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Female Participation Benefits to the Labor Force

September 16, 2018

Men and women are not represented equally in the workforce. Despite being 50% of the population, women comprise only 39.2% of the total global labor force.[1] While a few outliers, such as Rwanda, see equal representation, most countries do not. The MENA region, or Middle East and North Africa, sees the greatest discrepancy, with women on average representing only around 20.5% of the workforce. In most of these countries, political and social norms, as well as actual laws, keep women out of the workforce. However, studies have shown societal and economic benefits of female participation in the workforce. In light of this, to increase female participation in the labor force, it is crucial to expand female access to education across the globe.

According to the 2015 McKinsey Global Institute report, every economy in the world could stand to improve by increasing the percentage of women in their labor forces.[2] In fact, the report noted that in a “full potential scenario,” where women play an identical role to men in the workforce, around $28 trillion could be added to the global GDP by 2025. Currently, women around the world are not being utilized in the labor market to their fullest potential. Though they comprise half of the world’s population, their efforts contribute only 37% of the global GDP.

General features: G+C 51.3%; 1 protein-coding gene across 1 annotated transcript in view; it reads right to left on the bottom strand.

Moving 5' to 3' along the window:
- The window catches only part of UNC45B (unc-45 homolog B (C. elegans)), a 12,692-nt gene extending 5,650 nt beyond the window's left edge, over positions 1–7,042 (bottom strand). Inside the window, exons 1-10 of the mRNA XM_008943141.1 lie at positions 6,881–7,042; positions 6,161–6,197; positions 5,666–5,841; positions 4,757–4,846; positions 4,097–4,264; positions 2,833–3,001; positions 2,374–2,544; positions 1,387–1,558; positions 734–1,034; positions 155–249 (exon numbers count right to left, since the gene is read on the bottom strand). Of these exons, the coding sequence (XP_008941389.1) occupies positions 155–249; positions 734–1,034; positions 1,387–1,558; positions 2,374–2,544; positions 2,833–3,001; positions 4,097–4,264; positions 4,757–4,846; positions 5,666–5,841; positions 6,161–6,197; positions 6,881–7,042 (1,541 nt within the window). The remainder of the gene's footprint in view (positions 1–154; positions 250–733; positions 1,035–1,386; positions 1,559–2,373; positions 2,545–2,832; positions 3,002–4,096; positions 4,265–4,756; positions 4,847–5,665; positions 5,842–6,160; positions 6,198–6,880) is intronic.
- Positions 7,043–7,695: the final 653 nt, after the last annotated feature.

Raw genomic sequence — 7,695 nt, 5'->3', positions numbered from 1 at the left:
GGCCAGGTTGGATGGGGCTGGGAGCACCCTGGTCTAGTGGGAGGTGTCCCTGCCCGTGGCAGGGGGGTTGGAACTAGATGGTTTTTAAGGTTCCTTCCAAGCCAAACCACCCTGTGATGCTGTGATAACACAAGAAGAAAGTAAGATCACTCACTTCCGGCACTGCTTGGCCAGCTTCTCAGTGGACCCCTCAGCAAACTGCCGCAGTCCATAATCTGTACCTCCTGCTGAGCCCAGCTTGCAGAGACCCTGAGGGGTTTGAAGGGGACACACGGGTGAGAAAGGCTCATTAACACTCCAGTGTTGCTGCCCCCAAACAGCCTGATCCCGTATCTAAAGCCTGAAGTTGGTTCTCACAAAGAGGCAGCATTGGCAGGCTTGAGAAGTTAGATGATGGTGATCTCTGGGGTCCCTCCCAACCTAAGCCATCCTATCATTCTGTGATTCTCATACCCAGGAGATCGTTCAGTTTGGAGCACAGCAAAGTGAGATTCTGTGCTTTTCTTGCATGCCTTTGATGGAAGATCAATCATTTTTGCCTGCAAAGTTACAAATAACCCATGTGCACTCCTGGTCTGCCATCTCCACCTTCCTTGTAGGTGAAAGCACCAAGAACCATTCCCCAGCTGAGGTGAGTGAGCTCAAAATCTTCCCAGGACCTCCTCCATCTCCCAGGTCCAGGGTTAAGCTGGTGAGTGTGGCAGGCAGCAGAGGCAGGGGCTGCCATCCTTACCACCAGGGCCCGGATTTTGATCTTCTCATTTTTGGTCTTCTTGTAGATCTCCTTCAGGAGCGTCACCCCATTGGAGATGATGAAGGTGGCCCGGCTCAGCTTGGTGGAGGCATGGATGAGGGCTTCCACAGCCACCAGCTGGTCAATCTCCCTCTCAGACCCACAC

Image: In 2017, only 39.2% of the global labor force was female, Source: The World BankImage: In 2017, only 39.2% of the global labor force was female, Source: The World Bank

In part, this is because women disproportionately take on a larger share of unpaid household labor.[3] As analyzed by McKinsey scholars, the unpaid labor market amounts to around $10 trillion a year, which is roughly 13% of the global GDP. If men took on a more equal share of the household labor, allowing more women to enter the paid labor market, global GDP could increase by 23% annually. This translates to 240 million more workers added to the global labor force. In underdeveloped parts of the world, such as in the MENA region and in South Asia, the effects of female participation in the workforce will be even more staggering. In these regions, because there are so fewer females currently in the labor force, increasing female employment would provide an even greater surge in the region’s GDP and vastly improve their economic prospects.

Image: Effects of female participation in the labor force throughout the world, Source: McKinsey & CompanyImage: Effects of female participation in the labor force throughout the world, Source: McKinsey & Company

Gender-diverse groups perform better financially than male-dominated ones. In a study of 800 business units from 2 companies, Gallup found that gender-diverse units in the retail company earned a 14% higher average revenue than the single-gender-dominated units.[4] Additionally, the gender-diverse units in the hospitality company earned a 19% higher average quarterly net profit than the male-dominated units. As noted by Gallup, men and women have varying perspectives on a variety of issues; this allows gender-diverse groups to think of a wider range of solutions when solving problems.